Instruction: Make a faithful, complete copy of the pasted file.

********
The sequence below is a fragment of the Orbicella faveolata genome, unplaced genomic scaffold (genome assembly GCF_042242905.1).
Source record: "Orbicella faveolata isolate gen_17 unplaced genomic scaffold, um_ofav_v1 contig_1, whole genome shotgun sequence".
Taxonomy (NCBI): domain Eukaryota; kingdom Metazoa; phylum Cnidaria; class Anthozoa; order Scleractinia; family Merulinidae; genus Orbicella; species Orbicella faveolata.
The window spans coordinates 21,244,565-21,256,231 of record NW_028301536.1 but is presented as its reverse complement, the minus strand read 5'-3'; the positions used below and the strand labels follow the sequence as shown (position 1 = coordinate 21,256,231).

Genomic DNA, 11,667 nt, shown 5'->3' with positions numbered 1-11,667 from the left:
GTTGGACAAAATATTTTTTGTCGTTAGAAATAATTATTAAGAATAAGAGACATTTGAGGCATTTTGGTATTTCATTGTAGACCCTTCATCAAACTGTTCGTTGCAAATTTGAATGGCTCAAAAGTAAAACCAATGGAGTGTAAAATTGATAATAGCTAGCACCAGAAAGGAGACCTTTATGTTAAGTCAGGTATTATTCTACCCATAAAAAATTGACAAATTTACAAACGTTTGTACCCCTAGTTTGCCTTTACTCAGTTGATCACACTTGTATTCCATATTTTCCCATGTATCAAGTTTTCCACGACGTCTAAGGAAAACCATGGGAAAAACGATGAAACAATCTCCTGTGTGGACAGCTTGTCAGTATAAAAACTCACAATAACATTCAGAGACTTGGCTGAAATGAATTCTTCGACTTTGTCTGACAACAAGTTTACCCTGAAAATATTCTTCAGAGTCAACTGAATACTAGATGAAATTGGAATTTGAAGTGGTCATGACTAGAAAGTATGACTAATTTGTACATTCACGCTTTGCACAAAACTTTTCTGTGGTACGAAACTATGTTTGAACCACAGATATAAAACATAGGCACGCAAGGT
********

The sequence below is a fragment of the Orbicella faveolata genome, unplaced genomic scaffold (genome assembly GCF_042242905.1).
Source record: "Orbicella faveolata isolate gen_17 unplaced genomic scaffold, um_ofav_v1 contig_1, whole genome shotgun sequence".
Taxonomy (NCBI): domain Eukaryota; kingdom Metazoa; phylum Cnidaria; class Anthozoa; order Scleractinia; family Merulinidae; genus Orbicella; species Orbicella faveolata.
The window spans coordinates 21,244,565-21,256,231 of record NW_028301536.1 but is presented as its reverse complement, the minus strand read 5'-3'; the positions used below and the strand labels follow the sequence as shown (position 1 = coordinate 21,256,231).

Genomic DNA, 11,667 nt, shown 5'->3' with positions numbered 1-11,667 from the left:
GTTGGACAAAATATTTTTTGTCGTTAGAAATAATTATTAAGAATAAGAGACATTTGAGGCATTTTGGTATTTCATTGTAGACCCTTCATCAAACTGTTCGTTGCAAATTTGAATGGCTCAAAAGTAAAACCAATGGAGTGTAAAATTGATAATAGCTAGCACCAGAAAGGAGACCTTTATGTTAAGTCAGGTATTATTCTACCCATAAAAAATTGACAAATTTACAAACGTTTGTACCCCTAGTTTGCCTTTACTCAGTTGATCACACTTGTATTCCATATTTTCCCATGTATCAAGTTTTCCACGACGTCTAAGGAAAACCATGGGAAAAACGATGAAACAATCTCCTGTGTGGACAGCTTGTCAGTATAAAAACTCACAATAACATTCAGAGACTTGGCTGAAATGAATTCTTCGACTTTGTCTGACAACAAGTTTACCCTGAAAATATTCTTCAGAGTCAACTGAATACTAGATGAAATTGGAATTTGAAGTGGTCATGACTAGAAAGTATGACTAATTTGTACATTCACGCTTTGCACAAAACTTTTCTGTGGTACGAAACTATGTTTGAACCACAGATATAAAACATAGGCACGCAAGGT